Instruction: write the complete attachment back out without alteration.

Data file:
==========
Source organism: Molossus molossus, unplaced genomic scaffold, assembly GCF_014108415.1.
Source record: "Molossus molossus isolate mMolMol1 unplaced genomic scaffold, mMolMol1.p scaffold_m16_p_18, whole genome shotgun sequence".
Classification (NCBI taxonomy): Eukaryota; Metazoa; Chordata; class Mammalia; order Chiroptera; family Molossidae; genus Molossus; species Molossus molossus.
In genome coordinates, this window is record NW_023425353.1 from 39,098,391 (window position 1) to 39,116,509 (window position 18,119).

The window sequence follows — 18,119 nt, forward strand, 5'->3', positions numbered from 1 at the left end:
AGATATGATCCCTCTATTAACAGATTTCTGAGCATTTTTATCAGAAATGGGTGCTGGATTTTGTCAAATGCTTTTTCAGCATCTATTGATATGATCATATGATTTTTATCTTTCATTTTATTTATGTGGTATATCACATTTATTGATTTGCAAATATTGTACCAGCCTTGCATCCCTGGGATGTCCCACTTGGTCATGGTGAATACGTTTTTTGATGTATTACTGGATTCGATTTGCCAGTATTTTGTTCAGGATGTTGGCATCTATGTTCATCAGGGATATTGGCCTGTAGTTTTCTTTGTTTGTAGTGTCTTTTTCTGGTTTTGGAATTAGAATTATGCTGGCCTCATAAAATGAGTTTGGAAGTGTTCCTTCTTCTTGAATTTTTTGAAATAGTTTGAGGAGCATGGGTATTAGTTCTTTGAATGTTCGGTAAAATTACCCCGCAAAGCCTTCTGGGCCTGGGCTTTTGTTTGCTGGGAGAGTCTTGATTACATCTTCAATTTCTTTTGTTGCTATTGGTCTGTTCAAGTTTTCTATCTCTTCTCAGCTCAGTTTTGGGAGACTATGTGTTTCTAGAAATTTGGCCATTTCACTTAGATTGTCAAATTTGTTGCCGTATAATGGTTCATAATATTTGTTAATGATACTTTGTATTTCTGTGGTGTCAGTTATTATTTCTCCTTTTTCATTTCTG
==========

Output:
Source organism: Molossus molossus, unplaced genomic scaffold, assembly GCF_014108415.1.
Source record: "Molossus molossus isolate mMolMol1 unplaced genomic scaffold, mMolMol1.p scaffold_m16_p_18, whole genome shotgun sequence".
Classification (NCBI taxonomy): Eukaryota; Metazoa; Chordata; class Mammalia; order Chiroptera; family Molossidae; genus Molossus; species Molossus molossus.
In genome coordinates, this window is record NW_023425353.1 from 39,098,391 (window position 1) to 39,116,509 (window position 18,119).

The window sequence follows — 18,119 nt, forward strand, 5'->3', positions numbered from 1 at the left end:
AGATATGATCCCTCTATTAACAGATTTCTGAGCATTTTTATCAGAAATGGGTGCTGGATTTTGTCAAATGCTTTTTCAGCATCTATTGATATGATCATATGATTTTTATCTTTCATTTTATTTATGTGGTATATCACATTTATTGATTTGCAAATATTGTACCAGCCTTGCATCCCTGGGATGTCCCACTTGGTCATGGTGAATACGTTTTTTGATGTATTACTGGATTCGATTTGCCAGTATTTTGTTCAGGATGTTGGCATCTATGTTCATCAGGGATATTGGCCTGTAGTTTTCTTTGTTTGTAGTGTCTTTTTCTGGTTTTGGAATTAGAATTATGCTGGCCTCATAAAATGAGTTTGGAAGTGTTCCTTCTTCTTGAATTTTTTGAAATAGTTTGAGGAGCATGGGTATTAGTTCTTTGAATGTTCGGTAAAATTACCCCGCAAAGCCTTCTGGGCCTGGGCTTTTGTTTGCTGGGAGAGTCTTGATTACATCTTCAATTTCTTTTGTTGCTATTGGTCTGTTCAAGTTTTCTATCTCTTCTCAGCTCAGTTTTGGGAGACTATGTGTTTCTAGAAATTTGGCCATTTCACTTAGATTGTCAAATTTGTTGCCGTATAATGGTTCATAATATTTGTTAATGATACTTTGTATTTCTGTGGTGTCAGTTATTATTTCTCCTTTTTCATTTCTG